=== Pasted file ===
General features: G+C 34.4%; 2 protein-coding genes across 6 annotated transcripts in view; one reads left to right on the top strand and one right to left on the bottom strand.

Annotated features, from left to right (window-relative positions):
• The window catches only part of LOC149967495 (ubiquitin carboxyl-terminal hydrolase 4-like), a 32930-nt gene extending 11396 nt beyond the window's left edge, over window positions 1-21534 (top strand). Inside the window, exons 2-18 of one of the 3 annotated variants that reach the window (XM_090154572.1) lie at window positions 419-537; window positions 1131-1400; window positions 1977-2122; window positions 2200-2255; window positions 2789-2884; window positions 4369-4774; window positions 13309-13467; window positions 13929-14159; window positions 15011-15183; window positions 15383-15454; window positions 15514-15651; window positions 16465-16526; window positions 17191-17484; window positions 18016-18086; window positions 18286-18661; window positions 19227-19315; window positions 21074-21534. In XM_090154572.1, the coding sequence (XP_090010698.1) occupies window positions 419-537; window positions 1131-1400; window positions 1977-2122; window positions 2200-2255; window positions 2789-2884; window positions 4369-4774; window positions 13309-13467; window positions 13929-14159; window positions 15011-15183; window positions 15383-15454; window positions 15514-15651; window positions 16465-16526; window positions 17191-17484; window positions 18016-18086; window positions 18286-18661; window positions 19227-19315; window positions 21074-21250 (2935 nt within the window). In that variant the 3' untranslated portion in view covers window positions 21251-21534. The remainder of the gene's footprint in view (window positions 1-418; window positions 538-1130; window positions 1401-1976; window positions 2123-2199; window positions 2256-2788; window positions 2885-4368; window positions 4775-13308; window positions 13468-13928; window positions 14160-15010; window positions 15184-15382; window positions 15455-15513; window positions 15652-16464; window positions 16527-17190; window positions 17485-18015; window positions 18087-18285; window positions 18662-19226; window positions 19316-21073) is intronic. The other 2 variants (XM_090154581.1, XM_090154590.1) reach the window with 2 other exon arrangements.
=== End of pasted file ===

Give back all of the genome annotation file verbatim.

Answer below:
General features: G+C 34.4%; 2 protein-coding genes across 6 annotated transcripts in view; one reads left to right on the top strand and one right to left on the bottom strand.

Annotated features, from left to right (window-relative positions):
• The window catches only part of LOC149967495 (ubiquitin carboxyl-terminal hydrolase 4-like), a 32930-nt gene extending 11396 nt beyond the window's left edge, over window positions 1-21534 (top strand). Inside the window, exons 2-18 of one of the 3 annotated variants that reach the window (XM_090154572.1) lie at window positions 419-537; window positions 1131-1400; window positions 1977-2122; window positions 2200-2255; window positions 2789-2884; window positions 4369-4774; window positions 13309-13467; window positions 13929-14159; window positions 15011-15183; window positions 15383-15454; window positions 15514-15651; window positions 16465-16526; window positions 17191-17484; window positions 18016-18086; window positions 18286-18661; window positions 19227-19315; window positions 21074-21534. In XM_090154572.1, the coding sequence (XP_090010698.1) occupies window positions 419-537; window positions 1131-1400; window positions 1977-2122; window positions 2200-2255; window positions 2789-2884; window positions 4369-4774; window positions 13309-13467; window positions 13929-14159; window positions 15011-15183; window positions 15383-15454; window positions 15514-15651; window positions 16465-16526; window positions 17191-17484; window positions 18016-18086; window positions 18286-18661; window positions 19227-19315; window positions 21074-21250 (2935 nt within the window). In that variant the 3' untranslated portion in view covers window positions 21251-21534. The remainder of the gene's footprint in view (window positions 1-418; window positions 538-1130; window positions 1401-1976; window positions 2123-2199; window positions 2256-2788; window positions 2885-4368; window positions 4775-13308; window positions 13468-13928; window positions 14160-15010; window positions 15184-15382; window positions 15455-15513; window positions 15652-16464; window positions 16527-17190; window positions 17485-18015; window positions 18087-18285; window positions 18662-19226; window positions 19316-21073) is intronic. The other 2 variants (XM_090154581.1, XM_090154590.1) reach the window with 2 other exon arrangements.